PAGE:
Alzheimer’s disease is evoked when different neurological symptoms (disorders of memory, orientation…) have an impact on daily life. It is their persistence for several months and their association that will alert the person affected, or his entourage. A specialized checkup can confirm the diagnosis.
Symptoms of Alzheimer’s disease
Early symptoms that can evoke Alzheimer’s disease are important in order to quickly set up care to preserve the quality of life of the sick person for as long as possible.
The most common symptom is the impairment of memory. It deals with recent memory. Memory holes appear and re-offend. The old memory is preserved however longer.
These memory problems are durable. They may be isolated at the beginning or associated with various symptoms:
- Unrest in the execution of the gestures of everyday life: no longer know how to prepare a meal, manage his errands, use his phone, fill a cheque…
- A disorientation in time and space: the person gets lost in a place that he knew well and no longer finds himself in the week for example,
- Mood disorders: Anxiety, irritability, agitation;
- Eating disorders
- Sleep anomalies with onset of insomnia.
Memory disorders are not always in the foreground and the person may have other neurological symptoms:
- Aphasia: The person is struggling to find his or her words (forgetting words or words used in the place of another);
- A dysorthography: the writing is disturbed;
- A apraxia: The person has difficulty in making movements and routine gestures of daily life;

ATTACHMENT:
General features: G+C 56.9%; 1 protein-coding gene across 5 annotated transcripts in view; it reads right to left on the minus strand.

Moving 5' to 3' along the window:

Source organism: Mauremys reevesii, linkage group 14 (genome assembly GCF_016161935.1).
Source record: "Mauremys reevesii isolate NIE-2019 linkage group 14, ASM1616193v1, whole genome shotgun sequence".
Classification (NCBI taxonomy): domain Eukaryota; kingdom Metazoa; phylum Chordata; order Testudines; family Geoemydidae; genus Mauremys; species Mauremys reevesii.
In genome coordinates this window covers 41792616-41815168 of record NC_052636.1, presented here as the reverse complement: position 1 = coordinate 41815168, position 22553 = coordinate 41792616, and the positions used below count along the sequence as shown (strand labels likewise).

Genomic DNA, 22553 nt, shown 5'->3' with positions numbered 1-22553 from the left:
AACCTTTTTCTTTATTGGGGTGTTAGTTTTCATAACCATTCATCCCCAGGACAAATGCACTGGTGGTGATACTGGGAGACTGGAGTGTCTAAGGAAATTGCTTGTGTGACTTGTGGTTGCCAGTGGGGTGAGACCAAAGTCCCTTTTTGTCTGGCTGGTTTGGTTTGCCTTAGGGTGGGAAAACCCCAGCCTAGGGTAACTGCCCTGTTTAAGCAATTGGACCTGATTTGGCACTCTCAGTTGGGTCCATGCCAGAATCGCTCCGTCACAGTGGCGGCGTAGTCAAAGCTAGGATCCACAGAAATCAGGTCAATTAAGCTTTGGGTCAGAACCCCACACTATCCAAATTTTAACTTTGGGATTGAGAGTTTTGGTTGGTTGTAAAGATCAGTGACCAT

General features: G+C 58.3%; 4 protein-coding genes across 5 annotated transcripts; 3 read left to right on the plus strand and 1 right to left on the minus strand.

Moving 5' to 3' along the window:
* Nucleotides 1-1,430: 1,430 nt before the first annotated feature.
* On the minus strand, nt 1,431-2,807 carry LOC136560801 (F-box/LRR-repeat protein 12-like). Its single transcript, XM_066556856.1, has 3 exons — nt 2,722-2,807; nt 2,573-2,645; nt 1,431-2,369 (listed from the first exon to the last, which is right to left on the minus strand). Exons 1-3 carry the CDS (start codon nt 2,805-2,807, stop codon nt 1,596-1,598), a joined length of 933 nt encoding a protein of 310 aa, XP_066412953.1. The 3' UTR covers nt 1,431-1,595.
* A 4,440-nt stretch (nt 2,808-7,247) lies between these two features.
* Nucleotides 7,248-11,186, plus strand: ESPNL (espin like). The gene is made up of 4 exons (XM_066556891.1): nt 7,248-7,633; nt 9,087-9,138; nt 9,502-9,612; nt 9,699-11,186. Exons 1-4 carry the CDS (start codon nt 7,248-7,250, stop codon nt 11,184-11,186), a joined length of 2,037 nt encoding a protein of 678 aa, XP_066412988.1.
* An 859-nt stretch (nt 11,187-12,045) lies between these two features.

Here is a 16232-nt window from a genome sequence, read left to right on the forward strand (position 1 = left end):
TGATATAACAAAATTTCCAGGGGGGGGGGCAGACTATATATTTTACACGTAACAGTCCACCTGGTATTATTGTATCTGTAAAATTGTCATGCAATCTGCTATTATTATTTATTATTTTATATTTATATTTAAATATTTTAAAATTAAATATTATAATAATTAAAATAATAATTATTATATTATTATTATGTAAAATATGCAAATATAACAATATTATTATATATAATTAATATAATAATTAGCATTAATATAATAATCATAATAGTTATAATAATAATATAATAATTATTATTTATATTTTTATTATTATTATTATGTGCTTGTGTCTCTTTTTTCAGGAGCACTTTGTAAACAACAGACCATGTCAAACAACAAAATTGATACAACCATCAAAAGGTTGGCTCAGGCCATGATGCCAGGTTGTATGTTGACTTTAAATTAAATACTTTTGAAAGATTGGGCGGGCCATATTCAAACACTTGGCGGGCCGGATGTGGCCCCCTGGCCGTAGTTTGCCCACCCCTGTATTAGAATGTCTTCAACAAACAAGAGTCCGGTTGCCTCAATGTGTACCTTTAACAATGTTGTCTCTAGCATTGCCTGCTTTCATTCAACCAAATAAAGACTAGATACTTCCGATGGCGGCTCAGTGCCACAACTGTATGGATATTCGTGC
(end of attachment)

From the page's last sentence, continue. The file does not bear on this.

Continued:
- Inability to recognize or identify objects or to understand simple situations
- A loss of initiatives and project development
- Difficulties in making reasoning, structuring an idea and solving a problem.
Disorders caused by Alzheimer’s disease are quickly responsible for “risky” behaviors:
- Forgetting about medications or errors in their taking,
- Domestic incidents: Forgetting to stop the gas, a hob…,
- Disturbances of driving,
- Behavioral and coping disorders in the social environment…
The onset of these early symptoms is often delayed in people with a high level of brain stimulation through intellectual activity and the richness of social ties. The disease would thus be compensated in its early evolution.
These so-called cognitive disorders worsen over time. But the rate of progression of Alzheimer’s disease is not the same in all sick people.
The person affected may be aware of his or her troubles and go to his or her doctor on his or her own initiative or on the advice of a loved one.
The Doctor may also refer to the disease during a consultation for another pathology.
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